OLIVIA WOLF | THE DAILY EVERGREEN
For Moscow native Courtney Berge, growing up in the small Idaho town wasn’t always interesting.
“There’s not a lot to do for a 14-year-old on a weeknight in Moscow, Idaho,” Berge said.
Berge, who is also a general board member of Swing Devils of the Palouse, said she joined the local organization as a teenager so she would have an activity to do and she has been part of it ever since.
“You make a great set of friends that you can dance with and learn new things with,” Berge said.
Geoff Keller, president of Swing Devils of the Palouse, said community is an important aspect of the group and that all the members are friendly and want to welcome new dancers.
“It’s a nice, healthy, cheap way to spend the evening that’s not drinking and not diving into books,” Keller said.
The Swing Devils practice styles of dancing called East Coast Swing and Lindy Hop, Berge said. Not to be confused with Country or West Coast Swing, their styles fall under the umbrella of vintage swing where jazz is the primary music accompaniment.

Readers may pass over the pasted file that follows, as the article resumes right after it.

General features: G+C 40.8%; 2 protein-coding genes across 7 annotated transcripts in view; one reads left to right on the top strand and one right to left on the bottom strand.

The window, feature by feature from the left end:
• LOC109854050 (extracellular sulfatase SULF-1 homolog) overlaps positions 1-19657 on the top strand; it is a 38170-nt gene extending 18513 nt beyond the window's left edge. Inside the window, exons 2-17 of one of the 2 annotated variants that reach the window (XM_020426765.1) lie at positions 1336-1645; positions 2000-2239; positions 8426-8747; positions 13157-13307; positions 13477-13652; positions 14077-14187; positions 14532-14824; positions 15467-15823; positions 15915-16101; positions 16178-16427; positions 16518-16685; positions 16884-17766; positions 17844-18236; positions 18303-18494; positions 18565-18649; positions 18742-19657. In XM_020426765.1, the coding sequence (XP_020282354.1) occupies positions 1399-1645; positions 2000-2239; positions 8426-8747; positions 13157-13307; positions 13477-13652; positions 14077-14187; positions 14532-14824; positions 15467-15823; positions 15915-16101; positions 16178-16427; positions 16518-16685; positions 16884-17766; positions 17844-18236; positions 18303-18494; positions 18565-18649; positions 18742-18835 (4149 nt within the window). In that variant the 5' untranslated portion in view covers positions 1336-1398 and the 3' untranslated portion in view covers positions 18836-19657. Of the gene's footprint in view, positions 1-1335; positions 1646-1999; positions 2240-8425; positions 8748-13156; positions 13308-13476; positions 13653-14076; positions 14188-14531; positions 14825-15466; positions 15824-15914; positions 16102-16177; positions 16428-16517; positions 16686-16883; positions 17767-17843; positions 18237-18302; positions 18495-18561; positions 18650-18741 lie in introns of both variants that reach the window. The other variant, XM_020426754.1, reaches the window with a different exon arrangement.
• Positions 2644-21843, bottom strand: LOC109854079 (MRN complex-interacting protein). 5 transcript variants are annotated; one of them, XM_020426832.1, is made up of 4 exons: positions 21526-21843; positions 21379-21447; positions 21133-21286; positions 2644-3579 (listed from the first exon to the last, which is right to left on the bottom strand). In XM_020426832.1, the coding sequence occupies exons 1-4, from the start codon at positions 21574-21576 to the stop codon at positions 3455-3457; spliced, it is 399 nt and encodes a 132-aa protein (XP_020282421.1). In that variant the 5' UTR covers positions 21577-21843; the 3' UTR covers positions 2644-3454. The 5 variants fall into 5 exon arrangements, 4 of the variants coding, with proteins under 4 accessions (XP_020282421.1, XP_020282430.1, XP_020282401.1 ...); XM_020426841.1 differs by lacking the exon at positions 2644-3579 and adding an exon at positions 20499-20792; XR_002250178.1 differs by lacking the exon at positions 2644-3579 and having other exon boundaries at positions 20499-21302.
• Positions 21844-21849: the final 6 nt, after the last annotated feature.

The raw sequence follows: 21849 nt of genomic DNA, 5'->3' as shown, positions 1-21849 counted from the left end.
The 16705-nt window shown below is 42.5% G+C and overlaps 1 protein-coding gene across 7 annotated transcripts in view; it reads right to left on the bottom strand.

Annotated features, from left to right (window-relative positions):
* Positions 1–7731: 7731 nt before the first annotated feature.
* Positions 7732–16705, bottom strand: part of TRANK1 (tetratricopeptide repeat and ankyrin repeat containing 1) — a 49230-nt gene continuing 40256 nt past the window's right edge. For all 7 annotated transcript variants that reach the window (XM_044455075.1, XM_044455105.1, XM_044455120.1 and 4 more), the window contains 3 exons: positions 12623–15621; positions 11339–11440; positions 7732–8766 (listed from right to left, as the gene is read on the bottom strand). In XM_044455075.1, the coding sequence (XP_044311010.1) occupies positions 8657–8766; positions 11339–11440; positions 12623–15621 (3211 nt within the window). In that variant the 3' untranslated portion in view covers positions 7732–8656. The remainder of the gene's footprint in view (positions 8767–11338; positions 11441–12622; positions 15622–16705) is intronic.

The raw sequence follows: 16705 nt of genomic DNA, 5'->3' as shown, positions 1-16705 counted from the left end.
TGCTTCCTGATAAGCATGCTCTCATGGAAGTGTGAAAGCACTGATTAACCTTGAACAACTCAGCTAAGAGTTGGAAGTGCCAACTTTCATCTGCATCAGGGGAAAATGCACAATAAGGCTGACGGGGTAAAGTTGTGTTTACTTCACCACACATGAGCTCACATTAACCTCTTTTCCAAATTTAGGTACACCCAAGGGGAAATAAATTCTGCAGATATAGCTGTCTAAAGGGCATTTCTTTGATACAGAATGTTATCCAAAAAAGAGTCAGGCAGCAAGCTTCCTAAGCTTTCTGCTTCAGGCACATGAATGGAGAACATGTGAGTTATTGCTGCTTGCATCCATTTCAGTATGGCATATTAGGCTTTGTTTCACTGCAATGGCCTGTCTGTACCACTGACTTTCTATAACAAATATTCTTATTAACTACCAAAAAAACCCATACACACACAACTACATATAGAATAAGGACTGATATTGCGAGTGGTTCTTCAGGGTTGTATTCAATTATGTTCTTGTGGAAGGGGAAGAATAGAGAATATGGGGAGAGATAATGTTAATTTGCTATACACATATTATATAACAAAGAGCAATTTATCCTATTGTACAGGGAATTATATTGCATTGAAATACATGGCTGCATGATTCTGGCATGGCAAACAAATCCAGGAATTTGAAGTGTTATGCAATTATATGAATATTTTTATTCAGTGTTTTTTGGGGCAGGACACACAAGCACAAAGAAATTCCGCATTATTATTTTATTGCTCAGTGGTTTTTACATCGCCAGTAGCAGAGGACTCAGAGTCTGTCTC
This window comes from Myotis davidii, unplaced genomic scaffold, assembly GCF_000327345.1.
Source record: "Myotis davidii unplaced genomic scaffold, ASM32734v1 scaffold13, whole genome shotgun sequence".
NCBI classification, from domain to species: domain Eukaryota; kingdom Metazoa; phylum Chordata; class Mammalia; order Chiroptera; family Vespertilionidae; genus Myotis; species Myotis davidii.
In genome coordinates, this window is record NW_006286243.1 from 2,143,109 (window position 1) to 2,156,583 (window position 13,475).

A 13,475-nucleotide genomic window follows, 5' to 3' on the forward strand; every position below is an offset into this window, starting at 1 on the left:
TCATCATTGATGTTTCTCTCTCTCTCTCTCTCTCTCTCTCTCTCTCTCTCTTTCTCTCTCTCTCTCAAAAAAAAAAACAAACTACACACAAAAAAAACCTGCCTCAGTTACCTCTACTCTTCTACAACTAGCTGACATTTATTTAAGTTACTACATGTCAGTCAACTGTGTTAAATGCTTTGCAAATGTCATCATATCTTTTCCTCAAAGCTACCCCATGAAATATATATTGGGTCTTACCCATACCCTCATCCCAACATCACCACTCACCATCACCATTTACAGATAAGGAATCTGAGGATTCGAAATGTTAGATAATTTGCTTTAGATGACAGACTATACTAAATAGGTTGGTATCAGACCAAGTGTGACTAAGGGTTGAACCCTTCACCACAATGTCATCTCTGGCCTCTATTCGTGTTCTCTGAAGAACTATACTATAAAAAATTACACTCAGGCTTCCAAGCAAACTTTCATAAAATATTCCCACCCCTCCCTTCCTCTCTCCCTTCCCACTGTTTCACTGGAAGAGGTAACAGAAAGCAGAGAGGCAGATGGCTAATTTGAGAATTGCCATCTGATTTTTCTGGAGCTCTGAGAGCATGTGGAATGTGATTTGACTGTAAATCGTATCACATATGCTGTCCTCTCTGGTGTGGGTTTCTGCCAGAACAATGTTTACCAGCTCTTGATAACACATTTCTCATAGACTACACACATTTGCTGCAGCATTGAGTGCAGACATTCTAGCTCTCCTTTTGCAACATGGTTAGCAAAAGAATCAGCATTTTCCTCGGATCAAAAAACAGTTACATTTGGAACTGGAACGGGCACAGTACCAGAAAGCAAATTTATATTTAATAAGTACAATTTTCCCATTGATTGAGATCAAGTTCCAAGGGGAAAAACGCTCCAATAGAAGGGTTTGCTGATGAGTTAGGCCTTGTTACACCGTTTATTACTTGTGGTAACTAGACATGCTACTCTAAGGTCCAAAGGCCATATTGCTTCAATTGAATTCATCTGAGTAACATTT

“Before I got into the dancing, I never got into the style of music at all, never really would’ve given jazz a chance,” Keller said. “But then when I started dancing … there’s just a quality to this music that you don’t really get much with current music.”
Keller said a lot of people who attend swing dancing events don’t know that Moscow hosted many iconic jazz musicians, including Duke Ellington and Louis Armstrong.
“There’s a lot of history that people don’t know,” Keller said. “Sometimes they find out and they’re like, ‘wow, that’s really cool, you’re dancing in the same room that held all these famous artists.’”
Berge said the Swing Devils meet each Thursday at the Moose Lodge in Moscow and charge $3 to enter. They begin at 7 p.m. with an hour-long East Coast Swing lesson before starting social dancing at 8, according to their Facebook page.
The group also hosts larger events throughout the year, Keller said, including a Newbie Night that they have been doing for about the past five years.
Members are always encouraged to switch partners and invite new participants to dance, Keller said.
“It’s all about having fun. If you’re not having fun, then why are you doing it?” Keller said. “You don’t have to know all the coolest moves [and] all the best techniques to have fun.”